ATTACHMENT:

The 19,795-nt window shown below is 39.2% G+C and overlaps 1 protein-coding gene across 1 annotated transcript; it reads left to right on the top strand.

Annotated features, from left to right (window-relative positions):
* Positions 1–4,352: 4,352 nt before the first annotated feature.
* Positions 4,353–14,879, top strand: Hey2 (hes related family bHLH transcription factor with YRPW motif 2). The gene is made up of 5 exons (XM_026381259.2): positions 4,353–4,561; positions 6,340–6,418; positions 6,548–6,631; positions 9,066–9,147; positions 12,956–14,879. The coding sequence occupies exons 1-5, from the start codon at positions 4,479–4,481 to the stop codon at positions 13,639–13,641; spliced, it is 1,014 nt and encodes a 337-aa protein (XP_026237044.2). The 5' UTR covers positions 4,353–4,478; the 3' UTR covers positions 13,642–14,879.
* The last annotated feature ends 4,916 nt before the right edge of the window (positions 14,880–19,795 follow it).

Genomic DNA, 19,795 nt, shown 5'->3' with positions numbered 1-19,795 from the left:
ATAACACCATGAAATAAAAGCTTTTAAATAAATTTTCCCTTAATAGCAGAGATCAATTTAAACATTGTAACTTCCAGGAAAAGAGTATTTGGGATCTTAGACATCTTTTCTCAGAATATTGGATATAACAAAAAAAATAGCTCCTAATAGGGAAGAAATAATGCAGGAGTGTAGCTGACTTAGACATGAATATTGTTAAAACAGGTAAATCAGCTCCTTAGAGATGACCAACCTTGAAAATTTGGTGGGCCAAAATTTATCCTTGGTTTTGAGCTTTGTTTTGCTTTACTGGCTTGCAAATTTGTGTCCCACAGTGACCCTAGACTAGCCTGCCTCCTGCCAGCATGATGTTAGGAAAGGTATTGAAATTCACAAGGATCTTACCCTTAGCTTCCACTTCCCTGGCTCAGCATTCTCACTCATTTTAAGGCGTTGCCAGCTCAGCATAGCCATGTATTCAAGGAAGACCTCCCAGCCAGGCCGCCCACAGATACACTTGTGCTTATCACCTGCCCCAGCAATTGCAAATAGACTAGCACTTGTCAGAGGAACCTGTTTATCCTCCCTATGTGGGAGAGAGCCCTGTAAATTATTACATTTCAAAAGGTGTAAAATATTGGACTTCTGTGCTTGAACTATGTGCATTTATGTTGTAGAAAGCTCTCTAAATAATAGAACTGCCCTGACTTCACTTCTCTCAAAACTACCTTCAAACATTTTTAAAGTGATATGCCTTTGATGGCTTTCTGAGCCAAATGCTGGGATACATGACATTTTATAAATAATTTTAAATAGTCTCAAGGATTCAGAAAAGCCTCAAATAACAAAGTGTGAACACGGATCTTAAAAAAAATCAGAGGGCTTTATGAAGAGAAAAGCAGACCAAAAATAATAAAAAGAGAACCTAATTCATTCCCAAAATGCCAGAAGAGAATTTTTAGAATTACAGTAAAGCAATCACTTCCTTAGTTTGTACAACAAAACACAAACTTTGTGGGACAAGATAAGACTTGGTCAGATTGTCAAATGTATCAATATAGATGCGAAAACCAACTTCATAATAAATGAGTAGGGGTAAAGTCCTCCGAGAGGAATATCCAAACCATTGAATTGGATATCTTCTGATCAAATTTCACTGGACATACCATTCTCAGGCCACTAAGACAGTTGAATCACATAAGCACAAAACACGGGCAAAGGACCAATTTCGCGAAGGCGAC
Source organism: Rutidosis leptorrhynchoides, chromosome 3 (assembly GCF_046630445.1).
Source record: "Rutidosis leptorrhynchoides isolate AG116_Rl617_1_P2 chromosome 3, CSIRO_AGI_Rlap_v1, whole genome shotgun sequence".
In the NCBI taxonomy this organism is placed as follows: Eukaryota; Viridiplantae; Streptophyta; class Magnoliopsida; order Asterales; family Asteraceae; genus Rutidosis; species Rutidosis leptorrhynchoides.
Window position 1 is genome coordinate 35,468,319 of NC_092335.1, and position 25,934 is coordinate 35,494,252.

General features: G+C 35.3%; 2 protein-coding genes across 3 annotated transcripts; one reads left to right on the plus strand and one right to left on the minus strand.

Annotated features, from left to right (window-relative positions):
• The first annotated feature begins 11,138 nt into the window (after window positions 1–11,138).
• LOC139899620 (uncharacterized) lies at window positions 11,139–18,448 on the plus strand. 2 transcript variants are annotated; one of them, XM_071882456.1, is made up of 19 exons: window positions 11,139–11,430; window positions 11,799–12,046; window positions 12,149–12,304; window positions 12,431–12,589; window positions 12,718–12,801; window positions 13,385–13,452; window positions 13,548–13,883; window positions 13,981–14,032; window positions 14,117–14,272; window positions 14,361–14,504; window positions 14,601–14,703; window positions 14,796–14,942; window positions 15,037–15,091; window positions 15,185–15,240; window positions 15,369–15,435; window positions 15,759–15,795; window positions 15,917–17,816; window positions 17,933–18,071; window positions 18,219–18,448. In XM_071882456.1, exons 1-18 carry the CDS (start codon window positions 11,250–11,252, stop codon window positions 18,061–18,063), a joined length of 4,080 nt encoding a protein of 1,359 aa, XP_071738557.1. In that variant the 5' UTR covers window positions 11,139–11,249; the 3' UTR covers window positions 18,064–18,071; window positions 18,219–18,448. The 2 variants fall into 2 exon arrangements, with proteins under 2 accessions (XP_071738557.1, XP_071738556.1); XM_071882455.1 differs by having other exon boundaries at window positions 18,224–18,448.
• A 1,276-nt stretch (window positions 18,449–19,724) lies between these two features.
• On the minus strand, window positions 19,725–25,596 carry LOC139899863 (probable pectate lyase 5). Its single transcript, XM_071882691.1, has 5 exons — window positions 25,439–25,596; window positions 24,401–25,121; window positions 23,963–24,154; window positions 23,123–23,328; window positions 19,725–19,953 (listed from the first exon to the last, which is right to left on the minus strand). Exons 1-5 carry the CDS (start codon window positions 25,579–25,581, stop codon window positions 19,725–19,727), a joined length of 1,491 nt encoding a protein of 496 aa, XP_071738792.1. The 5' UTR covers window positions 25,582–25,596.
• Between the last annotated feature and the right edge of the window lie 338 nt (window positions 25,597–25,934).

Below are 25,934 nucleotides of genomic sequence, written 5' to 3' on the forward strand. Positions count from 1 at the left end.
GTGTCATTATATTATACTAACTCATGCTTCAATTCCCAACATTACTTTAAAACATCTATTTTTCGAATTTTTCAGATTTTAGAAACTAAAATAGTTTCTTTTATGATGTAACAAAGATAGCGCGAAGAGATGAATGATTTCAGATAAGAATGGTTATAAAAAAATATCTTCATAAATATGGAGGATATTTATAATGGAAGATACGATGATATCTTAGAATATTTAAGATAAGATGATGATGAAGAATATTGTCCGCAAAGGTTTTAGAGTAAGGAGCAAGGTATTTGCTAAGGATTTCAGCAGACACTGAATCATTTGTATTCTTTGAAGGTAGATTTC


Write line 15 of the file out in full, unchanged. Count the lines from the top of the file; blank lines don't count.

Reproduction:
• LOC139899620 (uncharacterized) lies at window positions 11,139–18,448 on the plus strand. 2 transcript variants are annotated; one of them, XM_071882456.1, is made up of 19 exons: window positions 11,139–11,430; window positions 11,799–12,046; window positions 12,149–12,304; window positions 12,431–12,589; window positions 12,718–12,801; window positions 13,385–13,452; window positions 13,548–13,883; window positions 13,981–14,032; window positions 14,117–14,272; window positions 14,361–14,504; window positions 14,601–14,703; window positions 14,796–14,942; window positions 15,037–15,091; window positions 15,185–15,240; window positions 15,369–15,435; window positions 15,759–15,795; window positions 15,917–17,816; window positions 17,933–18,071; window positions 18,219–18,448. In XM_071882456.1, exons 1-18 carry the CDS (start codon window positions 11,250–11,252, stop codon window positions 18,061–18,063), a joined length of 4,080 nt encoding a protein of 1,359 aa, XP_071738557.1. In that variant the 5' UTR covers window positions 11,139–11,249; the 3' UTR covers window positions 18,064–18,071; window positions 18,219–18,448. The 2 variants fall into 2 exon arrangements, with proteins under 2 accessions (XP_071738557.1, XP_071738556.1); XM_071882455.1 differs by having other exon boundaries at window positions 18,224–18,448.